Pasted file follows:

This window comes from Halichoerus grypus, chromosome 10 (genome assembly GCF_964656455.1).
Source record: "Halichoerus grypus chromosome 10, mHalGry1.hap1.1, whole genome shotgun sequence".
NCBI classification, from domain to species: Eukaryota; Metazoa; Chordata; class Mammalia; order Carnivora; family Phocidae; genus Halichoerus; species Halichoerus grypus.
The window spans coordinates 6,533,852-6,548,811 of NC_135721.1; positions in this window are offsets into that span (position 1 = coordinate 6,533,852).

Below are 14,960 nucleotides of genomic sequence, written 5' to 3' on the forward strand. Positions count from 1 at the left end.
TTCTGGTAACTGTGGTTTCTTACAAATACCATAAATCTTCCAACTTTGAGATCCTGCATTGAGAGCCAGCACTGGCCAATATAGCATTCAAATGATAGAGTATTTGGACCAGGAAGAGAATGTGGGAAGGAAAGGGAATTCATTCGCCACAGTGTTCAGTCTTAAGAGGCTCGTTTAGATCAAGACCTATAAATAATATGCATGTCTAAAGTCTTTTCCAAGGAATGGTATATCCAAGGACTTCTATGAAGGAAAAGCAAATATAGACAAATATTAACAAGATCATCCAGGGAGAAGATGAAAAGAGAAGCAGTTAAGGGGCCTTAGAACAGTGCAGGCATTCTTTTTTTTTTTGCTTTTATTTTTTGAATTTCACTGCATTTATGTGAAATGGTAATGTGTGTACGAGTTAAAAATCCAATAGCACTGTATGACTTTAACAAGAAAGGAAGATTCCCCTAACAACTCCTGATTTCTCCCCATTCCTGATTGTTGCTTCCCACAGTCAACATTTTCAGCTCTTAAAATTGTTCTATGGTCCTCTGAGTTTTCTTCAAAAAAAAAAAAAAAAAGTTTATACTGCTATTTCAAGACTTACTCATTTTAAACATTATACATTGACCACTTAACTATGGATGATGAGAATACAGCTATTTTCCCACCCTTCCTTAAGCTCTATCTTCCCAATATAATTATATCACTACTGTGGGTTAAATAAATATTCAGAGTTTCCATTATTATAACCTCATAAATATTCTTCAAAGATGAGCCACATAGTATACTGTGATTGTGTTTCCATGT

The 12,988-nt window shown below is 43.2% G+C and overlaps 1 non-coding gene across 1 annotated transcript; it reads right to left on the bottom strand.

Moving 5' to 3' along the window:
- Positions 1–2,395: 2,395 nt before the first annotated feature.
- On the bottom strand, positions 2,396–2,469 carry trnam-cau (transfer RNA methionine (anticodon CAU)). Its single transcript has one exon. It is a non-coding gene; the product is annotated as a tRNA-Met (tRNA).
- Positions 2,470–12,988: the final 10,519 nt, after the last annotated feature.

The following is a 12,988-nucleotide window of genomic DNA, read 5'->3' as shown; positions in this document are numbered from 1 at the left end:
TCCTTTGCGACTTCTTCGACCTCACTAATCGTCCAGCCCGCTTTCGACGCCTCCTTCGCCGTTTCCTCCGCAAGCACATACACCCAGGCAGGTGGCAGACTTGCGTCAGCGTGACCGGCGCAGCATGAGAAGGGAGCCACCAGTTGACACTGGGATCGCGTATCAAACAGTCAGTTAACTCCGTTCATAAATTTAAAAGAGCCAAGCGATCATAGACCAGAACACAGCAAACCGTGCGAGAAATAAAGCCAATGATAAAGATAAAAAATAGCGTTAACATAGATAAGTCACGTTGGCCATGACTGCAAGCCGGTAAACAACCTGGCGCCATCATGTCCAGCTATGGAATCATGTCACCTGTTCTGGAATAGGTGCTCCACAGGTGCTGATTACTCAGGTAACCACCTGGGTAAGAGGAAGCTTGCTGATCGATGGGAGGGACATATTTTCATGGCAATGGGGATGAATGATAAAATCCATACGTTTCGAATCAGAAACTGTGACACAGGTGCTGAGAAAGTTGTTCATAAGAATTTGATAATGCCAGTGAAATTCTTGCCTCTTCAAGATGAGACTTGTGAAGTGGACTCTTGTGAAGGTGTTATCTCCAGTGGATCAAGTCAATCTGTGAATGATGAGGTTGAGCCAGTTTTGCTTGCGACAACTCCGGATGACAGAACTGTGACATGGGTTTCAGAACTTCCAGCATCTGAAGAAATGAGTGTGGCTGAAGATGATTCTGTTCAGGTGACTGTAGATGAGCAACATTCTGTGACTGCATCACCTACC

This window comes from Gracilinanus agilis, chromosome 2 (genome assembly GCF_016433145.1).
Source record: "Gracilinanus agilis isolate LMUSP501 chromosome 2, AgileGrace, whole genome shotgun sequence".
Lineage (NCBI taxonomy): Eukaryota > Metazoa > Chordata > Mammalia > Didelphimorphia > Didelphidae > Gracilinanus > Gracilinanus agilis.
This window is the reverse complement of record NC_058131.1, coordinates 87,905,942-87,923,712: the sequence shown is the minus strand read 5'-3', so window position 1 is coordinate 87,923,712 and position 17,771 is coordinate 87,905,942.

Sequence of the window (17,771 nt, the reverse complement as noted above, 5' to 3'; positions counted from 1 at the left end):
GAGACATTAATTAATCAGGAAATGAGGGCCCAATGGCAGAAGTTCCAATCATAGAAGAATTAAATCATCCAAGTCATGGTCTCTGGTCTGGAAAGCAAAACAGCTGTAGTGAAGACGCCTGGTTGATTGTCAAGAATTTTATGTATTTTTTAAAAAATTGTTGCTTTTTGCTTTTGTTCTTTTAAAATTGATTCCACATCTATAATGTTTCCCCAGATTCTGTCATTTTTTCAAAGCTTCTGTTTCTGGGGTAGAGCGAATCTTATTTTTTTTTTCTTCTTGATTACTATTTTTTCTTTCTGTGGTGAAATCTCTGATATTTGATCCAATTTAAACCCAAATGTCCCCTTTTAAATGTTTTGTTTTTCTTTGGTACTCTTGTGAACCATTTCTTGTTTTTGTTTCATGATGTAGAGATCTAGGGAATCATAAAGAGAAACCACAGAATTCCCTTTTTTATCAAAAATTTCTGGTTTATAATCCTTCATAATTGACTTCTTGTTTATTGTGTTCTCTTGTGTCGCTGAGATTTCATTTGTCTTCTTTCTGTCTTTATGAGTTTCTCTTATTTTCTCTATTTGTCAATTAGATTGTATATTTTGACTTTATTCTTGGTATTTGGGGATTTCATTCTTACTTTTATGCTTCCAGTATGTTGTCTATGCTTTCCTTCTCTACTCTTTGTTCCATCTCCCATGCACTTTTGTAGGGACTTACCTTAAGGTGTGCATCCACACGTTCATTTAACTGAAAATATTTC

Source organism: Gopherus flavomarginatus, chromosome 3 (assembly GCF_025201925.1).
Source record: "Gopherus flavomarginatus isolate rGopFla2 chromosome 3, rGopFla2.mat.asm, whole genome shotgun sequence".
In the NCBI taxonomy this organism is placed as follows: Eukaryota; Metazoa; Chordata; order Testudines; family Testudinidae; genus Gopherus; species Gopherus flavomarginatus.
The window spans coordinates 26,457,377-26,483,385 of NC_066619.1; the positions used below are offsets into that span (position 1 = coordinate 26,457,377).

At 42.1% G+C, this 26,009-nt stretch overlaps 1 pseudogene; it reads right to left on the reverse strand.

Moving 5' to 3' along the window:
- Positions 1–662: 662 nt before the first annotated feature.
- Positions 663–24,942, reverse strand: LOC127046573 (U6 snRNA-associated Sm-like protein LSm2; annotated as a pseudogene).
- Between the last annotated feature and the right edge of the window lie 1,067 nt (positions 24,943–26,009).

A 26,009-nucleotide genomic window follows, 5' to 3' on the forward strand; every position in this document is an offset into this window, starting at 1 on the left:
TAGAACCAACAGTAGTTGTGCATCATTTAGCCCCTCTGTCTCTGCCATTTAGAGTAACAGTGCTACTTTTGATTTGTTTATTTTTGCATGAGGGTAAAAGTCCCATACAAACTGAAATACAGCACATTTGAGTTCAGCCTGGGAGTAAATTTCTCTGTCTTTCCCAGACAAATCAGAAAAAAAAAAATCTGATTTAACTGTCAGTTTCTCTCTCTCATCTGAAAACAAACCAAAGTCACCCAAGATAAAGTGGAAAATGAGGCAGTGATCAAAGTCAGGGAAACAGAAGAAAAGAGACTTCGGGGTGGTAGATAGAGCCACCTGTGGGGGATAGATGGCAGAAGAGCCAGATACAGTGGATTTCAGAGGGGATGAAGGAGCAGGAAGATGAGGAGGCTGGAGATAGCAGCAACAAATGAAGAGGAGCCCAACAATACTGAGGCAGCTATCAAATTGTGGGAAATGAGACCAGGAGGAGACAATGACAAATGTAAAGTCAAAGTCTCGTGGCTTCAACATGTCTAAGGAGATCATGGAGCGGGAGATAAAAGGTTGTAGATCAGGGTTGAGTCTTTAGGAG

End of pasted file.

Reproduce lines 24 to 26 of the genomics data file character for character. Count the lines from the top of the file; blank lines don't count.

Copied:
At 42.1% G+C, this 26,009-nt stretch overlaps 1 pseudogene; it reads right to left on the reverse strand.

Moving 5' to 3' along the window:
- Positions 1–662: 662 nt before the first annotated feature.